Travel technology giant Amadeus displayed a prototype of its VR booking system at Travel Technology Europe. Ben Ireland gave it a whirl.
Confession: I made a child cry.
Thankfully, that was in a virtual world. In that same virtual world, I was able to spin a model of the globe to choose my destination, look around the business section of an aircraft I was set to book flights with and literally grab my virtual child and plonk them in a seat of my choice.
It was only by my virtual reality novice’s poor execution that I made little Josephine burst into tears, by placing her in a seat away from the rest of the family. In truth, it’s a nice warning sign to ensure the person booking the flight is reserving seats together.
The overall experience was fun. I flung on my headset, grabbed my two handpieces (sort of like games console controllers, with a button for the index finger) and suddenly I’m transported to a transient place, a bit like that scene in one of the Matrix sequels where Neo is in the underground station with no exits. Except I had a giant globe with me, and two blue hands as if I was a doctor wearing protective gloves.
I reached out, unaware of who was walking past and how close I was to hitting them* and spun the globe. I couldn’t help but giggling at the strangeness of it as you can see it moving, and see your virtual hands moving it, but can’t feel any resilience. I imagined I was Tom Cruise in Minority Report, but on his lunch break booking a holiday.
Where to go? I literally span the globe randomly and as it came to a stop Salt Lake City was in front of me. Nice spot. I ‘tapped’ the spot on the map to mark the airport and suddenly all the routes on all the different airlines appeared in the form of green dotted lines heading in all sorts of directions. I followed this to London, venue of the convention, and chose that as my starting point. Once I’d ‘clicked’ on London, I was offered a number of different routes on different airlines. I chose the second cheapest, as I would on a wine list (people were watching). It went via Boston.
Next step was to choose my seat. I’d booked as a virtual family of four, and in front of me appeared a 3D model of the aircraft with the sections accessible by my ticket type highlighted clearly. It was a little finickity to drop us all on the same middle section – hence Josephine’s tears – but again made me giggle, like I did the first time I played on a Nintendo Wii.
Tears over, the family looked settled in their seats so I moved on to the next stage – car rental. The models on offer were displayed in front of me. Perhaps because this was a prototype, I was offered the choice of a Mercedes or Ferrari of which I chose the latter (in orange, naturally). You can open the door using your virtual hands and have a look around, but I did notice that the virtual steering wheel and gearstick didn’t move when I tried to tinker with them. It was also tough to avoid the temptation to ‘sit’ in the seat, which may have led to a Ronnie O’Sullivan-style VR fail. Luckily for me, my kind exhibitors from Amadeus advised against it.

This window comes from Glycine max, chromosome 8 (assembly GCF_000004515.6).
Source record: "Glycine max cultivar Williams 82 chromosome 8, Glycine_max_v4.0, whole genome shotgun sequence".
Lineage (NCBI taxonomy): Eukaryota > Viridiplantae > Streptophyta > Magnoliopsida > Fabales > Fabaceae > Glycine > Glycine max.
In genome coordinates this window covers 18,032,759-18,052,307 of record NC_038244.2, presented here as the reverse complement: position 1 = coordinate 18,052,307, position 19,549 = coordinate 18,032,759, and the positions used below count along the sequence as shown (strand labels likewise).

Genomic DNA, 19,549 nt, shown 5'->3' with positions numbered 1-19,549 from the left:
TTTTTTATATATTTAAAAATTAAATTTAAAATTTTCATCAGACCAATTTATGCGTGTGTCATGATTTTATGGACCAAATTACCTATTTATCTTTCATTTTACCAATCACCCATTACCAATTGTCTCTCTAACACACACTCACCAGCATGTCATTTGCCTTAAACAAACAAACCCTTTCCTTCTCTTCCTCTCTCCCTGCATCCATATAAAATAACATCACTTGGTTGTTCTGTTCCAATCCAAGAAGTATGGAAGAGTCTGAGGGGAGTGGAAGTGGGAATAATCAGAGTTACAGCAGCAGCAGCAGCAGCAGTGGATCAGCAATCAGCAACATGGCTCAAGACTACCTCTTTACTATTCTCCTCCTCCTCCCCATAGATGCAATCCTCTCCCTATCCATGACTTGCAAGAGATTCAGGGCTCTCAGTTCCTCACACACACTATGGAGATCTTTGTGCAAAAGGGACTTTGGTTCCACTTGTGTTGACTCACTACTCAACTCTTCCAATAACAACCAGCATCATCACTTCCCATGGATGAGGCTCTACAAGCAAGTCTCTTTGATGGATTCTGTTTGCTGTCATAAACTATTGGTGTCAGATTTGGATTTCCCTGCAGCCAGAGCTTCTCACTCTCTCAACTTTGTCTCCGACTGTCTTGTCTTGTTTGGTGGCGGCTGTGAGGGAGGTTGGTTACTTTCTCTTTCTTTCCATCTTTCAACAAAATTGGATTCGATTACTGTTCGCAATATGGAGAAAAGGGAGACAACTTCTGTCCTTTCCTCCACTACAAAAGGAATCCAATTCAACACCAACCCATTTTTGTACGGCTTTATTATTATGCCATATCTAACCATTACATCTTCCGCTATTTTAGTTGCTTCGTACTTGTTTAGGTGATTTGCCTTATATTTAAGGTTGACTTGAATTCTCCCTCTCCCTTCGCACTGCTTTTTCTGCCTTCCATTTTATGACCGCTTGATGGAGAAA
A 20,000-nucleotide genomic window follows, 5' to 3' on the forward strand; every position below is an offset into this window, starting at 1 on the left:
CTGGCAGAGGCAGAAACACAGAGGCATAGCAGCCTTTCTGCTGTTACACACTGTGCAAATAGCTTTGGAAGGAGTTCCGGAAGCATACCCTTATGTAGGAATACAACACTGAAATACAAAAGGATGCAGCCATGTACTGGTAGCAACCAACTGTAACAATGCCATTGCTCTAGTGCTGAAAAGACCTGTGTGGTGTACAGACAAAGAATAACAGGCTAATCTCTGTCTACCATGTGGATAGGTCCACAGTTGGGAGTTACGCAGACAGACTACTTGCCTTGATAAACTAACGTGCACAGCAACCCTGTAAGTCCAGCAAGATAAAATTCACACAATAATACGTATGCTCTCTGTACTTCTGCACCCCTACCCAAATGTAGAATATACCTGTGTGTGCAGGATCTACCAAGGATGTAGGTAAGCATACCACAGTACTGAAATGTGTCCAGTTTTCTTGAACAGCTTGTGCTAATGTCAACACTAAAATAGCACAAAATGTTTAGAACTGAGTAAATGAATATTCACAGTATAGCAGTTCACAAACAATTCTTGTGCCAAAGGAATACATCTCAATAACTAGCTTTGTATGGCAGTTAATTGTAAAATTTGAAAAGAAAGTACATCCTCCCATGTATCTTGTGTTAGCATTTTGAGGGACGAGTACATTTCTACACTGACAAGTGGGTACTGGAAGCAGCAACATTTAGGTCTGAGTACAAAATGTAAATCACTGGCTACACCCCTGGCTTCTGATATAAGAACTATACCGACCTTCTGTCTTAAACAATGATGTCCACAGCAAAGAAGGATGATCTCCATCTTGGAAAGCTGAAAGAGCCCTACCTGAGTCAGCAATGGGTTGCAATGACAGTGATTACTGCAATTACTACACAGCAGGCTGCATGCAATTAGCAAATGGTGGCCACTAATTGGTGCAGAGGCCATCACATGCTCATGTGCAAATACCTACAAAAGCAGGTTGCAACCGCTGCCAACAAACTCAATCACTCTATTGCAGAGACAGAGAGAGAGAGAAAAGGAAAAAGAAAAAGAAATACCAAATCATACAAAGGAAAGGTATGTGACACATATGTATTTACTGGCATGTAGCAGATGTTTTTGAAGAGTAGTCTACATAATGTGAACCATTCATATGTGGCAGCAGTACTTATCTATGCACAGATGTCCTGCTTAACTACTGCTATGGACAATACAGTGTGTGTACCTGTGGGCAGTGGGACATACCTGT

Ferrari chosen, I looked left and a payment zone had appeared. I could pull a card, either Mastercard, Visa or Amex, from my ‘wallet’ and pop it in the circle to indicate that is my chosen payment method. Then the price came up – let’s just say I’m glad it was virtual money. I clicked confirm and my travel was booked.
It’s safe to say the experience was enjoyable. I had a big smile on my face and it was safe, especially so because one of the exhibitors never let go of the cable attached to the back of the headset I was wearing. It was for safety reasons, but I imagine I looked to passers-by like I was on a lead like a dog.
The platform is in its prototype form and will surely be fine tuned before it starts to appear in any travel agencies. Like a lot of technology in its early stages, it’s hard to imagine it adopted widely.
I can’t help but share the same opinion as I do of Pepper robots to be used at Barrhead Travel, or Tui’s facial recognition chair – that they are fun but currently aren’t developed enough to be an efficient booking tool. Maybe the novelty of the technology itself will help agencies get customers through the door and give them a talking point with customers who may then book the more conventional way?
It stood out among the stands at Travel Technology Europe though, and showed Amadeus is at the forefront of developing technology. While many sessions at the conference were themed around mobile and voice, Amadeus is stepping into the VR world with something more than an inspirational tool. It’s VR with a purpose, an end game – and it’s here today. And I’m sure Josephine will get over my error.
*no convention delegates were injured in the making of this article